Fate also delivered something else for Robson to build on. Living in the same apartment block as the Englishman was a 16-year-old football obsessed boy called André Villas-Boas. The precocious youngster would slip notes under Robson’s door, offering him advice on suggested formation, team selection and tactics. On occasions, the young man would also accost the manager on the staircase in the building, over perceived errors. So many others ibn a similar scenario would have simply rebuffed the overly enthusiastic Villas-Boas, but the kindly and astute Robson saw something in the teenager and offered him support and encouragement instead.
He would appoint Villas-Boas to work at the club’s observation department, where he came into contact with Mourinho, and later assisted him in gaining his UEFA ‘C’ coaching badge at a course in Scotland, whilst also arranging for him to spend time observing training at his old English club, Ipswich Town. Unknowingly, Robson had mentored two men who would later, both, lead Porto to domestic and continental success. Over the next couple of seasons though, despite serious health issues, the former England manager would enjoy triumphs of his own.
In his first full season, the club suffered a traumatic loss when 26-year-old midfielder Rui Filipe was killed in a car accident on 28 August 1994. The new season was just a week old and Robson was compelled to guide his team through a season when, for so many, football seemed a peripheral matter. The club rallied though and, by the end of the term, sat atop the Primeira Divisão table by a clear seven points from Sporting, with Benfica trailing in third place, a further eight points adrift.
There was a particularly sweet moment for Robson when the title was secured with a 0-1 victory away to Sporting. Robson was not the sort of person to seek out the man who had dismissed him, in order to gloat, but there would doubtless have been a small measure of satisfaction for him in winning the title at the Estádio José Alvalade. There was also success in the Portuguese Supertaça. Repeating their success over Benfica in the previous year’s final, Porto again triumphed over the Lisbon team, securing the title on away goals with a 1-1 draw in the capital and a 0-0 draw at home.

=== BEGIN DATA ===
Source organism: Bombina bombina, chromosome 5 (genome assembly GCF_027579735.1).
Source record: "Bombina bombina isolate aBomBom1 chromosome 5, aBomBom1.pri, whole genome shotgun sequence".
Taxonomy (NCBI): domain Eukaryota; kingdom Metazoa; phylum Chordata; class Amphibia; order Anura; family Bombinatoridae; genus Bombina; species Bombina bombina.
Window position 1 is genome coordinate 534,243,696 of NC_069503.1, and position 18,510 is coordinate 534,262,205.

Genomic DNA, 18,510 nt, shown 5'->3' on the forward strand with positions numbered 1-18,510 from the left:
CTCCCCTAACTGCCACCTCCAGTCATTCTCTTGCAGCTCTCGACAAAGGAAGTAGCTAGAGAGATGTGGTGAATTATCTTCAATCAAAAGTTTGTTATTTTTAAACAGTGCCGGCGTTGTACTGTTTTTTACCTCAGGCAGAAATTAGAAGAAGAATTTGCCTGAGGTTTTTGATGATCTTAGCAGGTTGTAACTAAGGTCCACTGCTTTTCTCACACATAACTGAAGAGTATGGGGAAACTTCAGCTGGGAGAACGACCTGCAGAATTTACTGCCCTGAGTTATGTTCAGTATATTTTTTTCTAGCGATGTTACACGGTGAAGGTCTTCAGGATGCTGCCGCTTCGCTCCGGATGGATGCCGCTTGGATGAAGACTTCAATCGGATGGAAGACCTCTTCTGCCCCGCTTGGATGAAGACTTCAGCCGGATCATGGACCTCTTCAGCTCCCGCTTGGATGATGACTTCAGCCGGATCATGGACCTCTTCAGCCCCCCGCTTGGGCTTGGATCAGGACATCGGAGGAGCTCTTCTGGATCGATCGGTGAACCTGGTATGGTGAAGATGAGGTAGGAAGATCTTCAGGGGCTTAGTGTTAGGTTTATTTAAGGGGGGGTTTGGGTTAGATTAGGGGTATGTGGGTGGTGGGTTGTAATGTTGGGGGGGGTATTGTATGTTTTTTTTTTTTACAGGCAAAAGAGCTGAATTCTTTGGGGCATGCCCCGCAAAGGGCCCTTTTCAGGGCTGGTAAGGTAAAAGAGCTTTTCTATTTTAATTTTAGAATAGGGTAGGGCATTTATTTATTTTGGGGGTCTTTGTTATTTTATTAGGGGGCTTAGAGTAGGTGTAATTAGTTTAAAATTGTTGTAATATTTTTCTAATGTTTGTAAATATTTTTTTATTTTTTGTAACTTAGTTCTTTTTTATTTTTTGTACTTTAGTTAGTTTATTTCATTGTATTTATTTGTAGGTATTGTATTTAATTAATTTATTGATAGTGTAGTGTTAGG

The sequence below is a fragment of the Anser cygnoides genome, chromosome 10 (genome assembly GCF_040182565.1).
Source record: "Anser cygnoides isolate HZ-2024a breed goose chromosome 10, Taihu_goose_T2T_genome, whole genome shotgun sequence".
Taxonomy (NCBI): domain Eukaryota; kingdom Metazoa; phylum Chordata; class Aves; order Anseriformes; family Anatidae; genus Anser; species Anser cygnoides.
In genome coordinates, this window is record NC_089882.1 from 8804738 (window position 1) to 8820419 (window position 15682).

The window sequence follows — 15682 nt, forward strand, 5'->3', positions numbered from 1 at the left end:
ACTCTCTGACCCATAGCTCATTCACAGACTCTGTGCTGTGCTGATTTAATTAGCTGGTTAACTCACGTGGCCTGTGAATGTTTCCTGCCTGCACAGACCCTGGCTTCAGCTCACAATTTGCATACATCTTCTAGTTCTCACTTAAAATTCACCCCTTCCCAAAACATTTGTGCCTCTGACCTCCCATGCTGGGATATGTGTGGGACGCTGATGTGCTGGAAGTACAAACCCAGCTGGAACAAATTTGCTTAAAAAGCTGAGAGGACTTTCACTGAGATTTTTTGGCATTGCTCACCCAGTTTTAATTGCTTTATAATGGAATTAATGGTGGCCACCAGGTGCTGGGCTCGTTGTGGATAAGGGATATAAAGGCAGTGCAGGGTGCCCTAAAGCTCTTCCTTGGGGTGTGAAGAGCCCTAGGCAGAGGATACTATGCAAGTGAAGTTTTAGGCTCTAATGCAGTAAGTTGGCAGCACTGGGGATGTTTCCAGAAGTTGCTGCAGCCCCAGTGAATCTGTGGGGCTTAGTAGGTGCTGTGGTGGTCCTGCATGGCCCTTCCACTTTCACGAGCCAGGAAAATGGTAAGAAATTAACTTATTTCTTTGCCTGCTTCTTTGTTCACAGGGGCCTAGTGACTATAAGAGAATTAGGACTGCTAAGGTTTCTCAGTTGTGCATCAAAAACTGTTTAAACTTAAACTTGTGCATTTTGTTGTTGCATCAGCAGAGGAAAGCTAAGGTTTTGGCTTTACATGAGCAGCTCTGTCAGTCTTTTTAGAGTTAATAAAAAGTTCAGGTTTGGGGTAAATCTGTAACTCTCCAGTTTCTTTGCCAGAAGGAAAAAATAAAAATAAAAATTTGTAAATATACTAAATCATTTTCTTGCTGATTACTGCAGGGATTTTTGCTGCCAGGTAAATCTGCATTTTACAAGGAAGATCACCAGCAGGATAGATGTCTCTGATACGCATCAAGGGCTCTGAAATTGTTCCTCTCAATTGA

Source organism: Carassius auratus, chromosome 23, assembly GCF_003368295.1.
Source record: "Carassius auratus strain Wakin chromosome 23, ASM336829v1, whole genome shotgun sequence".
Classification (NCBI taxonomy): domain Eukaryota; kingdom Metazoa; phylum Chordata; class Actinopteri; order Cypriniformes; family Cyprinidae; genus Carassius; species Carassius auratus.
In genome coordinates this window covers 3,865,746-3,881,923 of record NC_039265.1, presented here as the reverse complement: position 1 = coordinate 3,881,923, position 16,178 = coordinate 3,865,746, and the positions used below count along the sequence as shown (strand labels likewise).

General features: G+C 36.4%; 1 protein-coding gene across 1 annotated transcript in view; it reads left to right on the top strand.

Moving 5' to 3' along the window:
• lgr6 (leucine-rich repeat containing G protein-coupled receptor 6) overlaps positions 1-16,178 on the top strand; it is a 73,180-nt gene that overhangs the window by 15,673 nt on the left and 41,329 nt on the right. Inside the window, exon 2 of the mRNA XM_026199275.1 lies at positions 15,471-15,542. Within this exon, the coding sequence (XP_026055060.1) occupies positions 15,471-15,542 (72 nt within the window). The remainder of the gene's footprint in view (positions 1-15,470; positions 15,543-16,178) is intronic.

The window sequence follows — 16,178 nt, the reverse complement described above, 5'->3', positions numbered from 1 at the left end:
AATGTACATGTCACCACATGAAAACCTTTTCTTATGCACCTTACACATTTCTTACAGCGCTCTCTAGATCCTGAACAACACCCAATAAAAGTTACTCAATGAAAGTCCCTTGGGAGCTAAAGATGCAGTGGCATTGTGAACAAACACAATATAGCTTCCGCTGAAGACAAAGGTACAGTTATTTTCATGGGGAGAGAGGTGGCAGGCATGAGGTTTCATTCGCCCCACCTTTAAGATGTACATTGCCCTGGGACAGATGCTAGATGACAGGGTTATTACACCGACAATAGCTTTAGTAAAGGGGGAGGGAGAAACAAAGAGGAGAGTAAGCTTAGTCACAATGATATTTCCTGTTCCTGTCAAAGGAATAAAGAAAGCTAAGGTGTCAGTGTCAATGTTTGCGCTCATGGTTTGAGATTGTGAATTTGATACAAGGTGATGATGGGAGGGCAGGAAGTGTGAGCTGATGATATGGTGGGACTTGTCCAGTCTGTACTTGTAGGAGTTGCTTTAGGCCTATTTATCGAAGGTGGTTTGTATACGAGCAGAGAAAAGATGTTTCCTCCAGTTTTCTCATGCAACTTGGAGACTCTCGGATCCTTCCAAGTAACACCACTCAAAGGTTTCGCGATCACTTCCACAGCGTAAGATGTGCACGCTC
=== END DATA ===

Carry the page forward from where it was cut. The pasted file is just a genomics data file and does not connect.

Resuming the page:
The following season began with great expectancy, as a new contract was offered and accepted by Robson. Fresh from their title success, Porto launched into the new term determined to retain their title, but ill health befell Robson. In the early months of the season, he was diagnosed as suffering from a malignant melanoma and would be absent from the team for a prolonged period. For anyone, it was a trying time, but cancer had haunted Robson since a first diagnosis back in 1991. It’s a tribute to his strength of character and immense commitment that he could, once again, overcome the illness that so many others had succumbed to.
Fortunately for Porto, by this time, the manager’s methods and tactics had become ingrained at the club and, when he returned to pick up the reins, was able to guide them to that second successive title. This time the gap to the runners-up, Benfica, had grown to 11 points. Sporting would have surely been ruing the haste with which they dismissed the manager who had now come to dominate Portuguese football. They finished in third place, 17 points adrift of the champions.